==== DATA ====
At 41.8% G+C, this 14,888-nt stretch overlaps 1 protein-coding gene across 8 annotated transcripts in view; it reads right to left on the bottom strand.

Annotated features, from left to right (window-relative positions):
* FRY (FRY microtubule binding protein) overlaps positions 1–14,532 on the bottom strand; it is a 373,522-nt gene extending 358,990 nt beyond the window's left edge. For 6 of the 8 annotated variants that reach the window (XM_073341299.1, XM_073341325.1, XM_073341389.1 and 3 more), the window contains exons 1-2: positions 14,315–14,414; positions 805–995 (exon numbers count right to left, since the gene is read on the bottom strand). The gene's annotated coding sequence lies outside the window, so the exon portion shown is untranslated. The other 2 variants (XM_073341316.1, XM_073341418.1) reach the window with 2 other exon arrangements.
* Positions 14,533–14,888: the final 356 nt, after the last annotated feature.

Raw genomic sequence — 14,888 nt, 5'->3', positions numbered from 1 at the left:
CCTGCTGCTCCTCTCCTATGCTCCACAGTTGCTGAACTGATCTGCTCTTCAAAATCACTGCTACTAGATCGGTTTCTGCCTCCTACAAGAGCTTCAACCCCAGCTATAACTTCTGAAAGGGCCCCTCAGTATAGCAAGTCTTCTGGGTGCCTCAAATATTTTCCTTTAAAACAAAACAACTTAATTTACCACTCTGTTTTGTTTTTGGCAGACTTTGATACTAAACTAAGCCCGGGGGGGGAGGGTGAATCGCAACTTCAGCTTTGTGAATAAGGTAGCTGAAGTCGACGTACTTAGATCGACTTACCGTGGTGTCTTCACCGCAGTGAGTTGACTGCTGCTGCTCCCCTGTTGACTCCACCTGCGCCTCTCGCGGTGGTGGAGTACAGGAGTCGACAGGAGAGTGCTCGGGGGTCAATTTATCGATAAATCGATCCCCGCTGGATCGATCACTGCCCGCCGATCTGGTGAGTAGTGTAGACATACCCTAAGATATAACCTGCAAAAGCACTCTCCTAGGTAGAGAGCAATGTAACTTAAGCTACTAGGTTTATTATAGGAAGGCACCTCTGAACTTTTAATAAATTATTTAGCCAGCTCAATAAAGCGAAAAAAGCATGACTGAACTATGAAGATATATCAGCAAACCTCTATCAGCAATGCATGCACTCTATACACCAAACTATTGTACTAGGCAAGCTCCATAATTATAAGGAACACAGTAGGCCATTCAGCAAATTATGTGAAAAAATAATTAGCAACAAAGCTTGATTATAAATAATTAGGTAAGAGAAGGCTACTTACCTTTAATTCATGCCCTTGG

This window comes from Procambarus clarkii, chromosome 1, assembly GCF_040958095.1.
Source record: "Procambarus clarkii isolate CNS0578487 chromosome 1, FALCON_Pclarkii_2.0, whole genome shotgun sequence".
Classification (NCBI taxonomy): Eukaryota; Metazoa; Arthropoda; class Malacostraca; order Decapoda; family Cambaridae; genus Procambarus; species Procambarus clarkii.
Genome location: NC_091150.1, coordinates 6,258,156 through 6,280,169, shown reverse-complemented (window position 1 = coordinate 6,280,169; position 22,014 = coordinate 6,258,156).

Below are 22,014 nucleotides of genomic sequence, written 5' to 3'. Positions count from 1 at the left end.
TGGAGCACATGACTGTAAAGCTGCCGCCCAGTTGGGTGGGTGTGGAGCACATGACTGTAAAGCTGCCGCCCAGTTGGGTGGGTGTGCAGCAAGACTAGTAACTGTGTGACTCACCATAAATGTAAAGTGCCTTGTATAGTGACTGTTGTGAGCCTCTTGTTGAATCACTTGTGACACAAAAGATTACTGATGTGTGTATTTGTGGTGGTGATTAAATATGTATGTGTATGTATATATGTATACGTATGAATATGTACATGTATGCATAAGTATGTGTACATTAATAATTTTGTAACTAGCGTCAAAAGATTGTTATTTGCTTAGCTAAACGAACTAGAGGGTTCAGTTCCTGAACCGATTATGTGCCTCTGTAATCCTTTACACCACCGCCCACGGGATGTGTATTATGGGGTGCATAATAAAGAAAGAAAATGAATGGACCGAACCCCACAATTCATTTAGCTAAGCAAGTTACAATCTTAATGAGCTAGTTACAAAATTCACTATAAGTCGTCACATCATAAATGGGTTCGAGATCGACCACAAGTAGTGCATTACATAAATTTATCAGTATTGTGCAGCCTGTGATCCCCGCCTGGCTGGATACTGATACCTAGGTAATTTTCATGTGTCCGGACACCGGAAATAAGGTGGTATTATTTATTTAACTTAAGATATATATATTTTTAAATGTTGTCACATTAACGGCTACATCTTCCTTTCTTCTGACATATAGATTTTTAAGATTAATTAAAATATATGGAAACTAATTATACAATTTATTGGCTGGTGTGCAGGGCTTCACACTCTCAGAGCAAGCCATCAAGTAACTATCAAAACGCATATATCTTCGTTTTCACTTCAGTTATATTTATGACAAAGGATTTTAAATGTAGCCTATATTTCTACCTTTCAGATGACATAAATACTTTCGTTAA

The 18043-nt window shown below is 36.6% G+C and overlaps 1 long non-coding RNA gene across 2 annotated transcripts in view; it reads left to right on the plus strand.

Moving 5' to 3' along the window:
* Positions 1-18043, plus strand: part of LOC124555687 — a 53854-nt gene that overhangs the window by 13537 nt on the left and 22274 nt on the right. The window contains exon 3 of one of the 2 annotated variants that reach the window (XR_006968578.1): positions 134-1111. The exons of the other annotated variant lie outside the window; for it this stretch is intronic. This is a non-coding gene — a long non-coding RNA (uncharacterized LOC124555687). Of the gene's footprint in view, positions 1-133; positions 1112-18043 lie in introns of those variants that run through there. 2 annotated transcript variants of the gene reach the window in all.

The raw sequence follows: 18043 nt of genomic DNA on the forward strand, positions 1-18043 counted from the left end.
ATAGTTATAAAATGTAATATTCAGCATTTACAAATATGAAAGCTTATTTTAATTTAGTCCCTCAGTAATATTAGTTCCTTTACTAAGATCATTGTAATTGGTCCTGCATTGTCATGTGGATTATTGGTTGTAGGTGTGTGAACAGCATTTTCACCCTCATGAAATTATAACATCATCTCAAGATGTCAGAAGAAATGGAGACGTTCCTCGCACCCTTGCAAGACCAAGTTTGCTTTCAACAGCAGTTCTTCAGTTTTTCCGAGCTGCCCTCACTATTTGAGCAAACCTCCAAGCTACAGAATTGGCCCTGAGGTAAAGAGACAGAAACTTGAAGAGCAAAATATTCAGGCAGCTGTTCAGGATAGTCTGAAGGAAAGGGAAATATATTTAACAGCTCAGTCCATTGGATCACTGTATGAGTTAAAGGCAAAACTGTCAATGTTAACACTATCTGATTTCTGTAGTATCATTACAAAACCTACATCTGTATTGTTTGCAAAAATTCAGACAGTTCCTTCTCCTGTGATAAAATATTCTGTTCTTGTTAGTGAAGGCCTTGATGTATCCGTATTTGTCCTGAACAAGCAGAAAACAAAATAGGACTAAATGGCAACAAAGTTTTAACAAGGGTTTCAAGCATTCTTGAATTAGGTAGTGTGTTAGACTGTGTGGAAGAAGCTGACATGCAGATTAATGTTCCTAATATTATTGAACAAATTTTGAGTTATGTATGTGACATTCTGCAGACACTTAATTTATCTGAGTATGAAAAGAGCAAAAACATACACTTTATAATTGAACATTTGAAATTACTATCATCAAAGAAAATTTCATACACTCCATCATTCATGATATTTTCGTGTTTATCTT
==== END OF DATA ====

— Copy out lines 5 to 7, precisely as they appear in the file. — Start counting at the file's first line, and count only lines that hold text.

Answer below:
Raw genomic sequence — 14,888 nt, 5'->3', positions numbered from 1 at the left:
CCTGCTGCTCCTCTCCTATGCTCCACAGTTGCTGAACTGATCTGCTCTTCAAAATCACTGCTACTAGATCGGTTTCTGCCTCCTACAAGAGCTTCAACCCCAGCTATAACTTCTGAAAGGGCCCCTCAGTATAGCAAGTCTTCTGGGTGCCTCAAATATTTTCCTTTAAAACAAAACAACTTAATTTACCACTCTGTTTTGTTTTTGGCAGACTTTGATACTAAACTAAGCCCGGGGGGGGAGGGTGAATCGCAACTTCAGCTTTGTGAATAAGGTAGCTGAAGTCGACGTACTTAGATCGACTTACCGTGGTGTCTTCACCGCAGTGAGTTGACTGCTGCTGCTCCCCTGTTGACTCCACCTGCGCCTCTCGCGGTGGTGGAGTACAGGAGTCGACAGGAGAGTGCTCGGGGGTCAATTTATCGATAAATCGATCCCCGCTGGATCGATCACTGCCCGCCGATCTGGTGAGTAGTGTAGACATACCCTAAGATATAACCTGCAAAAGCACTCTCCTAGGTAGAGAGCAATGTAACTTAAGCTACTAGGTTTATTATAGGAAGGCACCTCTGAACTTTTAATAAATTATTTAGCCAGCTCAATAAAGCGAAAAAAGCATGACTGAACTATGAAGATATATCAGCAAACCTCTATCAGCAATGCATGCACTCTATACACCAAACTATTGTACTAGGCAAGCTCCATAATTATAAGGAACACAGTAGGCCATTCAGCAAATTATGTGAAAAAATAATTAGCAACAAAGCTTGATTATAAATAATTAGGTAAGAGAAGGCTACTTACCTTTAATTCATGCCCTTGG

This window comes from Procambarus clarkii, chromosome 1, assembly GCF_040958095.1.